Prince Edward Island’s provincial flag flies on a flag pole in Ottawa, Friday July 3, 2020. A lozenge plant in Prince Edward Island has laid off 30 workers, citing an “almost non-existent” cold and cough season amid COVID-19 restrictions. THE CANADIAN PRESS/Adrian Wyld
‘Almost non-existent’ cold and cough season: P.E.I. lozenge plant lays off 30 workers

The apparent drop in winter colds across the country seems to have weakened demand for medicine and natural remedies

A specialized RCMP team is investigating a suspicious trailer, which might have connections to the illicit drug trade, found abandoned outside a Cache Creek motel. (Photo credit: <em>Journal</em> files)
Police probe U-Haul trailer linked to illicit drugs left outside Cache Creek motel

Hazardous materials found inside believed to be consistent with the production of illicit drugs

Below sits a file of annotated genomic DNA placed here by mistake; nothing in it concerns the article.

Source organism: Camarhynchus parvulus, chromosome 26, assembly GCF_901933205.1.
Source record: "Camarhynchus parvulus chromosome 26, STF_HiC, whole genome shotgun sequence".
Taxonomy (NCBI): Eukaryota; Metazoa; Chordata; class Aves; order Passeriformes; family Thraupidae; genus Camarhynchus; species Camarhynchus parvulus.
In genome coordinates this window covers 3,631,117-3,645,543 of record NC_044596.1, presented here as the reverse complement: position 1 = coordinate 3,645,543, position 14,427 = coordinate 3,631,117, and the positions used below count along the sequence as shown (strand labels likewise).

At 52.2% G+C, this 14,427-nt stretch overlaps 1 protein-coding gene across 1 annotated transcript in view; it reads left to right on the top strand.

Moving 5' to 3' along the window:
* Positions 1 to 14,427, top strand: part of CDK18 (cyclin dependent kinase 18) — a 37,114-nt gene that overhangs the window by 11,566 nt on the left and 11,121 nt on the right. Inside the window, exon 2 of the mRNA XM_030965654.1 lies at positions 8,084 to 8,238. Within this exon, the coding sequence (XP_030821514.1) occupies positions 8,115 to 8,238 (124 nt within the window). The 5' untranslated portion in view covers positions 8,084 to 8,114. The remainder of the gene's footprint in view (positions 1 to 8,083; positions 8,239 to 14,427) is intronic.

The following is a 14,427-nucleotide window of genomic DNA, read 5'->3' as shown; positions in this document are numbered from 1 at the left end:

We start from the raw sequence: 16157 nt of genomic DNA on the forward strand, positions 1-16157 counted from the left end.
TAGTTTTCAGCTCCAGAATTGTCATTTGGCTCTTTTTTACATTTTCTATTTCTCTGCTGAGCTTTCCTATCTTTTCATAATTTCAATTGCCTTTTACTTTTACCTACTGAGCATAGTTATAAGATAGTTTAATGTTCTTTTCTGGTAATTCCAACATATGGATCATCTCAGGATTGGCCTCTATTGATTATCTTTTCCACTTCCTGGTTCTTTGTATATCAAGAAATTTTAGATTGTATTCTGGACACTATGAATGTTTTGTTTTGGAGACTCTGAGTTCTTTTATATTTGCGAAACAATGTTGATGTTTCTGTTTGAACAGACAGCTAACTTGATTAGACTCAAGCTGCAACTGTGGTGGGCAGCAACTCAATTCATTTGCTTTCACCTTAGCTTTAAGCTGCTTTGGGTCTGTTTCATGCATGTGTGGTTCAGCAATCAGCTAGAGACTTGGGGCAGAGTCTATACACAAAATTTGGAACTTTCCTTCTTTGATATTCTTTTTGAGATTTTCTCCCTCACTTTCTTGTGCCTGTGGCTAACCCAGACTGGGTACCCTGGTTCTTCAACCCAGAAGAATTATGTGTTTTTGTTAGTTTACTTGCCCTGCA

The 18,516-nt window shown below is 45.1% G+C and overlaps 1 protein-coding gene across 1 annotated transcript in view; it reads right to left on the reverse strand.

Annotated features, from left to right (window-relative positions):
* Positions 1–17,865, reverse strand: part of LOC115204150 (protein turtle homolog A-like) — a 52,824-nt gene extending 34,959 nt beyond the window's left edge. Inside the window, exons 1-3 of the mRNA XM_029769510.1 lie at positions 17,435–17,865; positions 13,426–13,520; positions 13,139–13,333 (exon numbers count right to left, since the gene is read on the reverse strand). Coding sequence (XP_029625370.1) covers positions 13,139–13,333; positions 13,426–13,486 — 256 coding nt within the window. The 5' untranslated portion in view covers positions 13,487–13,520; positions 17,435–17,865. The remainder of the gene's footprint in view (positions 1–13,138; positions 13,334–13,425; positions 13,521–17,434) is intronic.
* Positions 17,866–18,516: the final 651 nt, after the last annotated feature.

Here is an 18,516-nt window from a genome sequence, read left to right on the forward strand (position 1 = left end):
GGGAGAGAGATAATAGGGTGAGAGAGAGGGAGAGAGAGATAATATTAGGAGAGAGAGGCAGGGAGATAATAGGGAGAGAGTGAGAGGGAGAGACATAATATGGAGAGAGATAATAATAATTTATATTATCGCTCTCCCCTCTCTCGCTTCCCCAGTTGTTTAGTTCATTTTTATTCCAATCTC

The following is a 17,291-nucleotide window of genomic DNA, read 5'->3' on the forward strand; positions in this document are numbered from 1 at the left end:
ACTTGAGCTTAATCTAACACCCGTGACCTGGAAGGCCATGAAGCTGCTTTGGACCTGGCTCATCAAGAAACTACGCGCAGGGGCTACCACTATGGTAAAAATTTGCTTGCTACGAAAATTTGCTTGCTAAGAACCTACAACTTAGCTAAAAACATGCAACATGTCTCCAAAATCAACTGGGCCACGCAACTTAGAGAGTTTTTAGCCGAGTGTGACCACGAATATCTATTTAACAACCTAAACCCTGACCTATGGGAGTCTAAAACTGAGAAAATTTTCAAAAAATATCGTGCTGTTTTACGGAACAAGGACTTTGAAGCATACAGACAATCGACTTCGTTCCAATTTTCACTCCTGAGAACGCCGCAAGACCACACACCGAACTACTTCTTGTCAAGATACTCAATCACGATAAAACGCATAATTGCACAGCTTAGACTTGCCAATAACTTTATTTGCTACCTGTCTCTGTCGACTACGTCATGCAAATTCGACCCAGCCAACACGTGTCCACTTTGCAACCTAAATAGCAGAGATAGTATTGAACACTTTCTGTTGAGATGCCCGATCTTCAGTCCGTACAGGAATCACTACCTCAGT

Premier John Horgan leaves the podium following his first press conference of the year as he comments on various questions from the media in the Press Gallery at B.C. Legislature in Victoria, B.C., on Monday, January 13, 2020. THE CANADIAN PRESS/Chad Hipolito
Interprovincial travel restrictions a no-go, Horgan says after reviewing legal options

The B.C. NDP government sought legal advice as concerns of travel continue

Cannabis bought in British Columbia (Ashley Wadhwani/Black Press Media)
Is it time to start thinking about greener ways to package cannabis?

Packaging suppliers are still figuring eco-friendly and affordable packaging options that fit the mandates of Cannabis Regulations

Most Read